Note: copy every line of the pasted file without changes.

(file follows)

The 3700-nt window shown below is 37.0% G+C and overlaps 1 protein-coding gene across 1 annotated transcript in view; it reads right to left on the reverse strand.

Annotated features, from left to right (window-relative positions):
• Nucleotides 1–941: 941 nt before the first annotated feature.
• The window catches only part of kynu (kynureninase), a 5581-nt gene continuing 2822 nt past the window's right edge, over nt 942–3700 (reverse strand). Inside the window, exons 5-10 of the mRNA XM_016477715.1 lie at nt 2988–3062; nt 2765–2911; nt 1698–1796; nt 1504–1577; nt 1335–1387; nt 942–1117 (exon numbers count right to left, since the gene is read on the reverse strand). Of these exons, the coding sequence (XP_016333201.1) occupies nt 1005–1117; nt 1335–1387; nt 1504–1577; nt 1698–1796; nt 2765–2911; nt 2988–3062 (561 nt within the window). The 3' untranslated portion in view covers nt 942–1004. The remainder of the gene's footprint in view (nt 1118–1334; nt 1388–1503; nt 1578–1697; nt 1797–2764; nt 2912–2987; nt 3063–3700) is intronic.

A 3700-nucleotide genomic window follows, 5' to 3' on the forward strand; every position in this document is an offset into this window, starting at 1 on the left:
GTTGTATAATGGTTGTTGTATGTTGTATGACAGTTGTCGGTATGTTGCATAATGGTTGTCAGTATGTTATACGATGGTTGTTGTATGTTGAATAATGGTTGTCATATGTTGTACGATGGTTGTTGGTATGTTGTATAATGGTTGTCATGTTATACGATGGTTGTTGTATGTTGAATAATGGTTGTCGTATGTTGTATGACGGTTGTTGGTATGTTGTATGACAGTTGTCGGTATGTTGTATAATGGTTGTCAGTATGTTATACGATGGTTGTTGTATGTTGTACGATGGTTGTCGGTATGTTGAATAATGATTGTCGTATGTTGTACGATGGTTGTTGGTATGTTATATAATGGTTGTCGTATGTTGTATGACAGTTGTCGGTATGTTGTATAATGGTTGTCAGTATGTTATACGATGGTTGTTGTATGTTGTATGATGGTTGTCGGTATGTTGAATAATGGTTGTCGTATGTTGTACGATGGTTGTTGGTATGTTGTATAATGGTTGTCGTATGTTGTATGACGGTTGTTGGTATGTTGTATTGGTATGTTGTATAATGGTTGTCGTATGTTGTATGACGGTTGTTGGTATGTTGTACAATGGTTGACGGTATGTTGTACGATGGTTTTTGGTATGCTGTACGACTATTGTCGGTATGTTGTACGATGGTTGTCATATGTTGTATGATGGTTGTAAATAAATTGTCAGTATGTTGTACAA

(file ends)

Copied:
The 3700-nt window shown below is 37.0% G+C and overlaps 1 protein-coding gene across 1 annotated transcript in view; it reads right to left on the reverse strand.

Annotated features, from left to right (window-relative positions):
• Nucleotides 1–941: 941 nt before the first annotated feature.
• The window catches only part of kynu (kynureninase), a 5581-nt gene continuing 2822 nt past the window's right edge, over nt 942–3700 (reverse strand). Inside the window, exons 5-10 of the mRNA XM_016477715.1 lie at nt 2988–3062; nt 2765–2911; nt 1698–1796; nt 1504–1577; nt 1335–1387; nt 942–1117 (exon numbers count right to left, since the gene is read on the reverse strand). Of these exons, the coding sequence (XP_016333201.1) occupies nt 1005–1117; nt 1335–1387; nt 1504–1577; nt 1698–1796; nt 2765–2911; nt 2988–3062 (561 nt within the window). The 3' untranslated portion in view covers nt 942–1004. The remainder of the gene's footprint in view (nt 1118–1334; nt 1388–1503; nt 1578–1697; nt 1797–2764; nt 2912–2987; nt 3063–3700) is intronic.

A 3700-nucleotide genomic window follows, 5' to 3' on the forward strand; every position in this document is an offset into this window, starting at 1 on the left:
GTTGTATAATGGTTGTTGTATGTTGTATGACAGTTGTCGGTATGTTGCATAATGGTTGTCAGTATGTTATACGATGGTTGTTGTATGTTGAATAATGGTTGTCATATGTTGTACGATGGTTGTTGGTATGTTGTATAATGGTTGTCATGTTATACGATGGTTGTTGTATGTTGAATAATGGTTGTCGTATGTTGTATGACGGTTGTTGGTATGTTGTATGACAGTTGTCGGTATGTTGTATAATGGTTGTCAGTATGTTATACGATGGTTGTTGTATGTTGTACGATGGTTGTCGGTATGTTGAATAATGATTGTCGTATGTTGTACGATGGTTGTTGGTATGTTATATAATGGTTGTCGTATGTTGTATGACAGTTGTCGGTATGTTGTATAATGGTTGTCAGTATGTTATACGATGGTTGTTGTATGTTGTATGATGGTTGTCGGTATGTTGAATAATGGTTGTCGTATGTTGTACGATGGTTGTTGGTATGTTGTATAATGGTTGTCGTATGTTGTATGACGGTTGTTGGTATGTTGTATTGGTATGTTGTATAATGGTTGTCGTATGTTGTATGACGGTTGTTGGTATGTTGTACAATGGTTGACGGTATGTTGTACGATGGTTTTTGGTATGCTGTACGACTATTGTCGGTATGTTGTACGATGGTTGTCATATGTTGTATGATGGTTGTAAATAAATTGTCAGTATGTTGTACAA